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Wildfires, opioid crisis make for a busy summer for Kamloops RCMP

Image Credit: FILE PHOTO
October 30, 2017 - 6:30 PM

KAMLOOPS - An influx of people to Kamloops this summer due to surrounding wildfires likely played a role in what the Kamloops RCMP Superintendent calls the busiest three months he's seen since his arrival.

RCMP officers and city officials met for a quarterly coordinated enforcement task force meeting today, Oct. 30, where Kamloops RCMP Supt. Brad Mueller discussed the high number of calls police faced in the past three months.

"By far this quarter was the busiest we’ve faced since my arrival," he said. "We’ve spoken a lot about 2016 as being a bit of an anomaly year for a number of reasons and certainly this quarter was... a bit of an anomaly as well."

Mueller said a number of factors including an unprecedented wildfire season and the ongoing opioid crisis in the province contributed to a high number of calls for RCMP service.

Compared to the same time period in 2016, calls for service increased by three per cent, Mueller said. The detachment also deployed more than 50 members to the Elephant Hill wildfire over the summer.

"Normally in Kamloops, we have a lot of people leaving the city and going to other areas, but certainly this summer was the opposite," Mueller said. "We had a large influx of people."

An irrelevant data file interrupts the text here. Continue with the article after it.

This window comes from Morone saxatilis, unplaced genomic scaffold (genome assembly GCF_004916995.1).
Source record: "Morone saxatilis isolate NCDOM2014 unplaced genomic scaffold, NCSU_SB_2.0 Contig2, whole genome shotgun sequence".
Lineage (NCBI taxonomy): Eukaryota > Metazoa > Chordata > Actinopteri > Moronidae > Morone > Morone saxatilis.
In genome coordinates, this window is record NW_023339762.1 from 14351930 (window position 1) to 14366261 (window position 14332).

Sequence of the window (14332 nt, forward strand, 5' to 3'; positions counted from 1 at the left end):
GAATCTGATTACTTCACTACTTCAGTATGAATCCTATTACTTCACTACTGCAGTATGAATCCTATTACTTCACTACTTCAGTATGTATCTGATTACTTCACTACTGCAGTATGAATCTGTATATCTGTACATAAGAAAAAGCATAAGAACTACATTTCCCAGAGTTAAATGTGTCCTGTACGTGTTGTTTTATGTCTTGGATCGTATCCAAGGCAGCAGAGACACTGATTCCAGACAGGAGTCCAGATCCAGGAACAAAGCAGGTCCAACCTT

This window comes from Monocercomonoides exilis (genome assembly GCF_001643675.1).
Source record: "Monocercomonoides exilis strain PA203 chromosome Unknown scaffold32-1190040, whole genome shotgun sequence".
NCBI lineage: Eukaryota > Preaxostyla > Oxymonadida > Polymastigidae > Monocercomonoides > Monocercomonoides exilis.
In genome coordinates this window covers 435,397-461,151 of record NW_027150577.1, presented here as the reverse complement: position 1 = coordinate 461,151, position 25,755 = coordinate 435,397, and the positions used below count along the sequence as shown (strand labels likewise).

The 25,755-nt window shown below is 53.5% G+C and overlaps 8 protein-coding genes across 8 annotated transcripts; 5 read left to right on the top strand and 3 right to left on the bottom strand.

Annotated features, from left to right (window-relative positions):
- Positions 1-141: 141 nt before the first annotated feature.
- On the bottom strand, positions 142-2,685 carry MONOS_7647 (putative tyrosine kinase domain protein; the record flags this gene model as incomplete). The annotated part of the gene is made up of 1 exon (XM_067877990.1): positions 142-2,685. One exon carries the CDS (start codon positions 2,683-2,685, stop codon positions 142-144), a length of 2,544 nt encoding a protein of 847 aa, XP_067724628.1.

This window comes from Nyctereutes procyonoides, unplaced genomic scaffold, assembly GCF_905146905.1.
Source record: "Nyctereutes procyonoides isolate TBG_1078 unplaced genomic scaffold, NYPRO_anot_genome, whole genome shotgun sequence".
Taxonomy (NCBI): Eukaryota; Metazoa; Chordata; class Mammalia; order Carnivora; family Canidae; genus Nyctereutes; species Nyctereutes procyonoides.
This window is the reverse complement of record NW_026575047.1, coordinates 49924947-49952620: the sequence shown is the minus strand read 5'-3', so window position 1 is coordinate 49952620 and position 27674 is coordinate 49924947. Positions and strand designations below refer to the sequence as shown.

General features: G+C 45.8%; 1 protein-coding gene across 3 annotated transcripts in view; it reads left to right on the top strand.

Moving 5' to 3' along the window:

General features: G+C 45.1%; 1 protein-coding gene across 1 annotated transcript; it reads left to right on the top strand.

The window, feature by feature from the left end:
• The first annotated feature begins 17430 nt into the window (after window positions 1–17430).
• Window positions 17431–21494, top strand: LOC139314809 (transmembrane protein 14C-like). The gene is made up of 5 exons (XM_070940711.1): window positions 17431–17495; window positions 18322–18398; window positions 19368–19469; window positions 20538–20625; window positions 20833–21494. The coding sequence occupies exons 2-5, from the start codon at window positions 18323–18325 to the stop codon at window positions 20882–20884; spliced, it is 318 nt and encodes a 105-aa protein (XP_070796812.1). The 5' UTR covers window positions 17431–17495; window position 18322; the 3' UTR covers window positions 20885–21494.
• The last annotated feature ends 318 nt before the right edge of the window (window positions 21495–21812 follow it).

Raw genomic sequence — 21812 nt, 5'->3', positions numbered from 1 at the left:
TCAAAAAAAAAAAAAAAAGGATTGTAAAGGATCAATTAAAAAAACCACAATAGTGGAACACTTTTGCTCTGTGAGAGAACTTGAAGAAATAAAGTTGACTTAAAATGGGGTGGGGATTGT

Mueller was vocal this past summer about the impact the thousands of evacuees in Kamloops had on calls for RCMP service. 

According to the quarterly statistics, property crime was down 1.4 per cent from July to September compared to the same time in 2016. 

However, break and enters reported at residences increased by more than 25 per cent, with 16 additional files reported. But property crimes such as business break and enters, and other break and enters decreased.

From July to September, police completed 66 breach files, many of which were generated as a result of curfew breaches by prolific offenders, priority offenders and youth at risk, according to the report. 

More than 840 street checks were also conducted during the quarter, and the report stated that this makes up 42 per cent of all street checks in the Southeast District. It's also one of the main ways police learn of new people in the community, which proved important during the wildfire season, according to the report.


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News from © InfoTel News Ltd, 2017
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